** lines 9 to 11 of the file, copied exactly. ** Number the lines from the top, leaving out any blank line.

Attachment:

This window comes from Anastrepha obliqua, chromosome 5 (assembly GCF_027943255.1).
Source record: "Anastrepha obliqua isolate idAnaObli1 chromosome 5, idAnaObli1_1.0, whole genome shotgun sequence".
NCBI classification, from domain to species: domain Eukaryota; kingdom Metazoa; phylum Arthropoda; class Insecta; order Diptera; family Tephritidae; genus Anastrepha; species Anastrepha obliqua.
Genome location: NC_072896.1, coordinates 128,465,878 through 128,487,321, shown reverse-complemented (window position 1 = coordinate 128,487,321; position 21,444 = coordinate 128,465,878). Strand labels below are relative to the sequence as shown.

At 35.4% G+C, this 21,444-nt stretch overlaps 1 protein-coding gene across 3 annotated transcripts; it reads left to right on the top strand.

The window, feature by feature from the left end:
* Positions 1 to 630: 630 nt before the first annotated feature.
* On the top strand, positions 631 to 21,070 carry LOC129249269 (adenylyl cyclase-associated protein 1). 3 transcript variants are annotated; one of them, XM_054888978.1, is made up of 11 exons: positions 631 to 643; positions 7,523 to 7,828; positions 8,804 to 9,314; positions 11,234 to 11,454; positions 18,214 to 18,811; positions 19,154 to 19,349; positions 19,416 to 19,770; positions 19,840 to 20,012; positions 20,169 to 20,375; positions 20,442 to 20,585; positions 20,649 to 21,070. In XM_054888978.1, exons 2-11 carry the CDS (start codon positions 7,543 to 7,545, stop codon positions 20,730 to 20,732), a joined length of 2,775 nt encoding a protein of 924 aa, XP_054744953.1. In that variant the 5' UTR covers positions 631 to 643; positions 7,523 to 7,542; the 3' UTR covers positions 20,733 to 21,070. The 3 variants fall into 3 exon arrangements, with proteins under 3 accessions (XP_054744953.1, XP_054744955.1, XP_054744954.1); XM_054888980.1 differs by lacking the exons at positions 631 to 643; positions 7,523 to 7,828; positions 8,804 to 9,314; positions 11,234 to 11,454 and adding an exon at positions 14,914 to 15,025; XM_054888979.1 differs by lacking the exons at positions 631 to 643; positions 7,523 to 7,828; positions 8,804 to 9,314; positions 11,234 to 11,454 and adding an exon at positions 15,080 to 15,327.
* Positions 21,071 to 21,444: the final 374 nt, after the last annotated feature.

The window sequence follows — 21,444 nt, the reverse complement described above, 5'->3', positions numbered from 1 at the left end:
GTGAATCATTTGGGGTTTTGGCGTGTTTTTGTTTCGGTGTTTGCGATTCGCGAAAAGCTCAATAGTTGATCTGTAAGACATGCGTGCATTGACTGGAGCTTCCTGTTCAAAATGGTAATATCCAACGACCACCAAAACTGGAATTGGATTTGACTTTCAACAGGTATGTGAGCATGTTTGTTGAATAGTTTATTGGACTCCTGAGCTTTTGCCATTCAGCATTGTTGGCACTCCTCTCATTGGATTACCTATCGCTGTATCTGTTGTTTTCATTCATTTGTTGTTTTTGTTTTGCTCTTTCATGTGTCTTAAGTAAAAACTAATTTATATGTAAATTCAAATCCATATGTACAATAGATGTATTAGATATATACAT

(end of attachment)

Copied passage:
* Positions 21,071 to 21,444: the final 374 nt, after the last annotated feature.

The window sequence follows — 21,444 nt, the reverse complement described above, 5'->3', positions numbered from 1 at the left end:
GTGAATCATTTGGGGTTTTGGCGTGTTTTTGTTTCGGTGTTTGCGATTCGCGAAAAGCTCAATAGTTGATCTGTAAGACATGCGTGCATTGACTGGAGCTTCCTGTTCAAAATGGTAATATCCAACGACCACCAAAACTGGAATTGGATTTGACTTTCAACAGGTATGTGAGCATGTTTGTTGAATAGTTTATTGGACTCCTGAGCTTTTGCCATTCAGCATTGTTGGCACTCCTCTCATTGGATTACCTATCGCTGTATCTGTTGTTTTCATTCATTTGTTGTTTTTGTTTTGCTCTTTCATGTGTCTTAAGTAAAAACTAATTTATATGTAAATTCAAATCCATATGTACAATAGATGTATTAGATATATACAT